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St. John the Warrior, Martyr, with scenes from the story of his life

Central Russia

1730-40 c.
Room 1
Tempera on wood
35.9 x 30.5 cm
1890 n. 9358

In the centre of the icon, a warrior dressed in the ancient style is depicted, wearing a precious set of gold armour. The saint, identified as ‘John the Soldier’ by the inscription added at the top (ОБРАЗ С(ВЯ)ТАГО IОАННА ВОIНА), is holding a small cross, emblem of martyrdom, and a lance, on which a banner with the cross of Calvary is portrayed, identifying him as a solider of Christ. The mandylion, the Acheiropoieta image of the Saviour’s face, is depicted above the halo.  

The key episodes of the saint’s life are illustrated at the sides of the icon, among medallions accompanied by inscriptions. St. John lived in the 4th century and was an officer in the Roman army.Under the command of Emperor Julian (331-363), known as the Apostate since he refuted Christianity and reintroduced Paganism, John was sent to the eastern provinces to persecute Christians, but instead set about defending them. He was imprisoned for his charitable actions, and only freed after Emperor Julian died. St John devoted the rest of his life to deeds of mercy; his remains are held in Constantinople.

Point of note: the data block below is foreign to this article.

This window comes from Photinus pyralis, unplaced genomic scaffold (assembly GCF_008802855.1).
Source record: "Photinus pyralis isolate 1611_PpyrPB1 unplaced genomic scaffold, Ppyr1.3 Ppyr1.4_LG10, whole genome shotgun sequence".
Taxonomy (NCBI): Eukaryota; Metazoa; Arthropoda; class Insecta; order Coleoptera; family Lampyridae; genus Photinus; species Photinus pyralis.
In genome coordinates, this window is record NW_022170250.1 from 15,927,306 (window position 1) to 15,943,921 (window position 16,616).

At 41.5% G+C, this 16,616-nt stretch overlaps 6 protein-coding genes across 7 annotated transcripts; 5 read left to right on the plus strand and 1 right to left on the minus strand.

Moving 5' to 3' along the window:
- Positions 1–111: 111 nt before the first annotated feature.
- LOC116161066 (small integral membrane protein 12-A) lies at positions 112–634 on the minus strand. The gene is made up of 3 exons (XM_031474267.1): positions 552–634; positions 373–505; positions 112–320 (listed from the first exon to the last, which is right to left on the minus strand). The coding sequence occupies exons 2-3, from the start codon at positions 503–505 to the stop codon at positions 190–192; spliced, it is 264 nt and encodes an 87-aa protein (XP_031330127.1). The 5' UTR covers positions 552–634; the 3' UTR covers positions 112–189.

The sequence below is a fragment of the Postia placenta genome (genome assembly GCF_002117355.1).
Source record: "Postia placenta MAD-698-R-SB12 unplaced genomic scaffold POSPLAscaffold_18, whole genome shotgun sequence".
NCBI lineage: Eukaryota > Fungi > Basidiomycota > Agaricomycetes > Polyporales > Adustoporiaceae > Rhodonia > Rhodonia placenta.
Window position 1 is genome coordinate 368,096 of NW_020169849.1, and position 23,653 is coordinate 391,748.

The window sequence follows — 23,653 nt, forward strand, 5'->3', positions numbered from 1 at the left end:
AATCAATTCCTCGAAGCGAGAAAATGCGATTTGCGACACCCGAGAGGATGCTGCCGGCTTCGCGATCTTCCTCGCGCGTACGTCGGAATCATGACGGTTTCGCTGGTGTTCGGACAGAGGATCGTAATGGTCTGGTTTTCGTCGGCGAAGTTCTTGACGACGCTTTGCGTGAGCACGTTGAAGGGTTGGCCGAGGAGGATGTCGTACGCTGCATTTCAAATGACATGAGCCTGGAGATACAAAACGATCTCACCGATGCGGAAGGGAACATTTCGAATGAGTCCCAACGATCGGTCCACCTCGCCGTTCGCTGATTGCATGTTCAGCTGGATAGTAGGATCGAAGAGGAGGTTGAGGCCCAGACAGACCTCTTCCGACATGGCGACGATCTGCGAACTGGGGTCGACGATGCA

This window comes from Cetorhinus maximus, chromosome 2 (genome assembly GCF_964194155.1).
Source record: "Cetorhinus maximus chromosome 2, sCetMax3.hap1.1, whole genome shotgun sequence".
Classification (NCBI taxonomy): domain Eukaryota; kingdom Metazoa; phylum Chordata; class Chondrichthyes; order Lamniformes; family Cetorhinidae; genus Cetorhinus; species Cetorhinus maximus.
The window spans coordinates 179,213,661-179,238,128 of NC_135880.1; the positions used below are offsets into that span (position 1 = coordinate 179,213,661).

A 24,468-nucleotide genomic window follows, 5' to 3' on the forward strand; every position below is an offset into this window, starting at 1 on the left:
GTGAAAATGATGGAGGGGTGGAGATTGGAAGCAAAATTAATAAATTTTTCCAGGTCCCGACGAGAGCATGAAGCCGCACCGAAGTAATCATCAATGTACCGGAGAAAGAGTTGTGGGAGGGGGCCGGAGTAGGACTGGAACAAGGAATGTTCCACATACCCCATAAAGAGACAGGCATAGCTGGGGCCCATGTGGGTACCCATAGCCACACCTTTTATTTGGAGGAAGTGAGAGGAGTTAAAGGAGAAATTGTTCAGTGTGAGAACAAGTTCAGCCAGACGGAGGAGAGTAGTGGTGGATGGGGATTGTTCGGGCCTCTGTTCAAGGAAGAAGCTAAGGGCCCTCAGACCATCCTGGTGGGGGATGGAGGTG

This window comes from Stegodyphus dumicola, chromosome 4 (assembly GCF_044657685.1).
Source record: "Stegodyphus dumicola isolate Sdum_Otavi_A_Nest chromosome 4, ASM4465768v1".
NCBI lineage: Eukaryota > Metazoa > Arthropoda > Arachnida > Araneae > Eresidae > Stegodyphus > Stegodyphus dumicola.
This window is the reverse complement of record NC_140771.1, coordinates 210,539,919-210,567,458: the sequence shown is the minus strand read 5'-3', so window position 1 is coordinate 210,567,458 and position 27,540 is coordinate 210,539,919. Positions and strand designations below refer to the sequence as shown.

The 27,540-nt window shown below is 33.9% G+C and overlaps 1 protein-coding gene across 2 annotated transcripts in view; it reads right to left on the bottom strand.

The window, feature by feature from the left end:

Although references to the devotion for St. John the Martyr among the Rus’ can be found dating back to the 12th century, it only began gaining momentum from the end of the 17th century. The many wars that wreaked havoc on life in the Rus’ between circa 1650 and 1720 probably favoured the affirmation of the cult that venerated the holy soldier, especially in military circles. Therefore, churches and chapels were built in the name of St. John, icons with his effigy were commonplace and in1695 a poem on the saint’s life by Russian poet Karion Istomin (known to have worked between the 1640s and 1718) was published as an independent text. Having convinced some thieves to return their ill-gotten gains, the episode narrated in the two tondos at the top of the Uffizi icon, the martyr was also invoked by believers as restorer of stolen goods.

Text by
Daniela Parenti
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